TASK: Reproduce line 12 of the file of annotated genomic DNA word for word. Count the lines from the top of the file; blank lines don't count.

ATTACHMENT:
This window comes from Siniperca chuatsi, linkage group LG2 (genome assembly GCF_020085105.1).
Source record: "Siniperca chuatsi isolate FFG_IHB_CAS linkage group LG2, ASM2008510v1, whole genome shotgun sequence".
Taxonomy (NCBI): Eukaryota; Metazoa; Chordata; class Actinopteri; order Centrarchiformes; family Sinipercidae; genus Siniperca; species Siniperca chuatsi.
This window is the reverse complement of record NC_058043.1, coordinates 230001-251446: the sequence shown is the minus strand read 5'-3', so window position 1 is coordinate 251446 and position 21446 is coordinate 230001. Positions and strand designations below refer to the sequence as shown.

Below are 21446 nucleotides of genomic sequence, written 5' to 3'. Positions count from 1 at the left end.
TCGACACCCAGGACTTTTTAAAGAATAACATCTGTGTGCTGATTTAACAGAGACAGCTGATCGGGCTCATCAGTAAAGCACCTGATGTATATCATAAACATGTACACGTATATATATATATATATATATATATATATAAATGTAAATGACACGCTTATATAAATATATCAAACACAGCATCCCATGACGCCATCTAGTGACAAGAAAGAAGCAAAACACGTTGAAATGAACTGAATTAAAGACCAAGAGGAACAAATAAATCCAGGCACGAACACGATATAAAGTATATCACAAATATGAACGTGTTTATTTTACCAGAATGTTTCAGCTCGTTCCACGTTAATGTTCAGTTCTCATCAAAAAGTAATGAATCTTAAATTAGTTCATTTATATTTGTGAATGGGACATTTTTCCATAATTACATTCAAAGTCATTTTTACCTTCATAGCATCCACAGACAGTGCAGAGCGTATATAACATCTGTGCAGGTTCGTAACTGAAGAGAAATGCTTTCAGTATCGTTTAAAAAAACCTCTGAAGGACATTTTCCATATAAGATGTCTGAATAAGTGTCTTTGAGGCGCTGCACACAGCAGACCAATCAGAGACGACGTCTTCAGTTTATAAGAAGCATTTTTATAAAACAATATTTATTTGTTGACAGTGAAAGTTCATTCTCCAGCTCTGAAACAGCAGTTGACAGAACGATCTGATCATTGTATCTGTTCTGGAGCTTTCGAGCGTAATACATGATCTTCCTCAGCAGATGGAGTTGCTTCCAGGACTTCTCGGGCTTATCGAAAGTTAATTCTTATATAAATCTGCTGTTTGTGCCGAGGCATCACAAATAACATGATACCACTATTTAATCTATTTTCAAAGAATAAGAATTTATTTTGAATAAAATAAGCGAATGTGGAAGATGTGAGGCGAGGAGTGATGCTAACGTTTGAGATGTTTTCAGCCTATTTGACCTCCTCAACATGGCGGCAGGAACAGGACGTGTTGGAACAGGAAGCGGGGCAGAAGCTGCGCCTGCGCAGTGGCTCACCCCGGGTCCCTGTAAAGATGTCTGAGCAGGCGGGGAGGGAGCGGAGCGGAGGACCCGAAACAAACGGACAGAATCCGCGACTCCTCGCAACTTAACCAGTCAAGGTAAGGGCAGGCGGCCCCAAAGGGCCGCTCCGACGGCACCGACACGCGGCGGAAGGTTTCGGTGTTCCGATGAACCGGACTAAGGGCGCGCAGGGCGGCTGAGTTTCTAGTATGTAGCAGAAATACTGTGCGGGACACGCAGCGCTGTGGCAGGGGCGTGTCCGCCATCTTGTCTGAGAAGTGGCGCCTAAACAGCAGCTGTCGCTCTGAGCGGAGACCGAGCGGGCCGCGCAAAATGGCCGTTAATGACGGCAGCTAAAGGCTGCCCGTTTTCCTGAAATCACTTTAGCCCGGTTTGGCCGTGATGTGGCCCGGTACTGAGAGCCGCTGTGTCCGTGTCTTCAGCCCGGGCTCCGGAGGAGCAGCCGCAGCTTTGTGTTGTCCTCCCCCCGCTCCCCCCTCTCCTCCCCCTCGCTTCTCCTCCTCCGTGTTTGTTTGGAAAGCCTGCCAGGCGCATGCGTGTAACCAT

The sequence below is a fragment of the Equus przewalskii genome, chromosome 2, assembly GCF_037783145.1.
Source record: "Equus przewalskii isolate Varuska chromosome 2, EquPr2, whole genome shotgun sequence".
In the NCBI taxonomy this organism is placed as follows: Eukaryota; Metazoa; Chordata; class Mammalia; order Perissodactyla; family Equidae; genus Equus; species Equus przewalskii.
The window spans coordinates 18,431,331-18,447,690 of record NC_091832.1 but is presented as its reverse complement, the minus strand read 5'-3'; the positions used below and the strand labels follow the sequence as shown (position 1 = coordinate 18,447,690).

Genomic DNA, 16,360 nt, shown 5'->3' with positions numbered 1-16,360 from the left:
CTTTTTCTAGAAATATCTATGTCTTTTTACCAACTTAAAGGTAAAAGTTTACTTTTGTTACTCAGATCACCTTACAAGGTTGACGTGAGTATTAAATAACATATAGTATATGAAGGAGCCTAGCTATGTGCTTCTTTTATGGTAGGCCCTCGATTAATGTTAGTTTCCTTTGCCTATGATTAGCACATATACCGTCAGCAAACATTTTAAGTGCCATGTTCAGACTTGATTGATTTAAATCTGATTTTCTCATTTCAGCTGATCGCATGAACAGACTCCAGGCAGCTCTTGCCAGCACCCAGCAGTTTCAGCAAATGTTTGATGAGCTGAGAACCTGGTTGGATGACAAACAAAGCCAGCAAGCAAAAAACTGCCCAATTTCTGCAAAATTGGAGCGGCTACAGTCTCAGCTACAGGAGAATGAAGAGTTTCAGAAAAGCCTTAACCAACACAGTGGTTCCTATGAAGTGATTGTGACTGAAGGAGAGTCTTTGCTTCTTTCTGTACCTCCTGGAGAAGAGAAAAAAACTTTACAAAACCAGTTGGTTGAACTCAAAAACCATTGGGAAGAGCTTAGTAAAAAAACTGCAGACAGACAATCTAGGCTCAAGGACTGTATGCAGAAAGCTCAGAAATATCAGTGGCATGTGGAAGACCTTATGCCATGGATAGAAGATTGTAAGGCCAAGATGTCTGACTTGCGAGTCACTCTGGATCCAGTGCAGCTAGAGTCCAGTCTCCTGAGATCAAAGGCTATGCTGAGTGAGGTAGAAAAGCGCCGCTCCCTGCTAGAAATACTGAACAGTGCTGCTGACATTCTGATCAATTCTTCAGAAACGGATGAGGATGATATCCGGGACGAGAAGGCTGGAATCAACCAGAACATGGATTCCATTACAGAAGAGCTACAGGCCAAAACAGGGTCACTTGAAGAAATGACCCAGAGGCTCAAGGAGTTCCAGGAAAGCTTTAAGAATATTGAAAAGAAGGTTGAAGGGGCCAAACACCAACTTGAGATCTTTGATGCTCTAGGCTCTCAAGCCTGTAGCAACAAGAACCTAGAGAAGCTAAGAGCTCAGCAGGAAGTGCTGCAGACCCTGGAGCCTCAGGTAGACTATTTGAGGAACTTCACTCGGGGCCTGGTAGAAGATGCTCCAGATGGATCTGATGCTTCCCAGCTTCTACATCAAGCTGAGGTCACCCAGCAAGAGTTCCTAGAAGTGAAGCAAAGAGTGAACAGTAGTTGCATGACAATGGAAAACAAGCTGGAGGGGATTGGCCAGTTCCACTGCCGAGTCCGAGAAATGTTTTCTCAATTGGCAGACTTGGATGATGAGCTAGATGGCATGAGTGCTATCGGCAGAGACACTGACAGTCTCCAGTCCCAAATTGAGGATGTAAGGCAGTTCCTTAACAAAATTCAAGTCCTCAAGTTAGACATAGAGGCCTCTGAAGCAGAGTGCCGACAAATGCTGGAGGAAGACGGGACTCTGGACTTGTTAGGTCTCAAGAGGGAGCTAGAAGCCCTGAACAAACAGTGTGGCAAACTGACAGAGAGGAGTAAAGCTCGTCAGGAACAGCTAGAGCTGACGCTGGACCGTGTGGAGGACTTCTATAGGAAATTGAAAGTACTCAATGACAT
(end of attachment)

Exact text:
CTTTTTCTAGAAATATCTATGTCTTTTTACCAACTTAAAGGTAAAAGTTTACTTTTGTTACTCAGATCACCTTACAAGGTTGACGTGAGTATTAAATAACATATAGTATATGAAGGAGCCTAGCTATGTGCTTCTTTTATGGTAGGCCCTCGATTAATGTTAGTTTCCTTTGCCTATGATTAGCACATATACCGTCAGCAAACATTTTAAGTGCCATGTTCAGACTTGATTGATTTAAATCTGATTTTCTCATTTCAGCTGATCGCATGAACAGACTCCAGGCAGCTCTTGCCAGCACCCAGCAGTTTCAGCAAATGTTTGATGAGCTGAGAACCTGGTTGGATGACAAACAAAGCCAGCAAGCAAAAAACTGCCCAATTTCTGCAAAATTGGAGCGGCTACAGTCTCAGCTACAGGAGAATGAAGAGTTTCAGAAAAGCCTTAACCAACACAGTGGTTCCTATGAAGTGATTGTGACTGAAGGAGAGTCTTTGCTTCTTTCTGTACCTCCTGGAGAAGAGAAAAAAACTTTACAAAACCAGTTGGTTGAACTCAAAAACCATTGGGAAGAGCTTAGTAAAAAAACTGCAGACAGACAATCTAGGCTCAAGGACTGTATGCAGAAAGCTCAGAAATATCAGTGGCATGTGGAAGACCTTATGCCATGGATAGAAGATTGTAAGGCCAAGATGTCTGACTTGCGAGTCACTCTGGATCCAGTGCAGCTAGAGTCCAGTCTCCTGAGATCAAAGGCTATGCTGAGTGAGGTAGAAAAGCGCCGCTCCCTGCTAGAAATACTGAACAGTGCTGCTGACATTCTGATCAATTCTTCAGAAACGGATGAGGATGATATCCGGGACGAGAAGGCTGGAATCAACCAGAACATGGATTCCATTACAGAAGAGCTACAGGCCAAAACAGGGTCACTTGAAGAAATGACCCAGAGGCTCAAGGAGTTCCAGGAAAGCTTTAAGAATATTGAAAAGAAGGTTGAAGGGGCCAAACACCAACTTGAGATCTTTGATGCTCTAGGCTCTCAAGCCTGTAGCAACAAGAACCTAGAGAAGCTAAGAGCTCAGCAGGAAGTGCTGCAGACCCTGGAGCCTCAGGTAGACTATTTGAGGAACTTCACTCGGGGCCTGGTAGAAGATGCTCCAGATGGATCTGATGCTTCCCAGCTTCTACATCAAGCTGAGGTCACCCAGCAAGAGTTCCTAGAAGTGAAGCAAAGAGTGAACAGTAGTTGCATGACAATGGAAAACAAGCTGGAGGGGATTGGCCAGTTCCACTGCCGAGTCCGAGAAATGTTTTCTCAATTGGCAGACTTGGATGATGAGCTAGATGGCATGAGTGCTATCGGCAGAGACACTGACAGTCTCCAGTCCCAAATTGAGGATGTAAGGCAGTTCCTTAACAAAATTCAAGTCCTCAAGTTAGACATAGAGGCCTCTGAAGCAGAGTGCCGACAAATGCTGGAGGAAGACGGGACTCTGGACTTGTTAGGTCTCAAGAGGGAGCTAGAAGCCCTGAACAAACAGTGTGGCAAACTGACAGAGAGGAGTAAAGCTCGTCAGGAACAGCTAGAGCTGACGCTGGACCGTGTGGAGGACTTCTATAGGAAATTGAAAGTACTCAATGACAT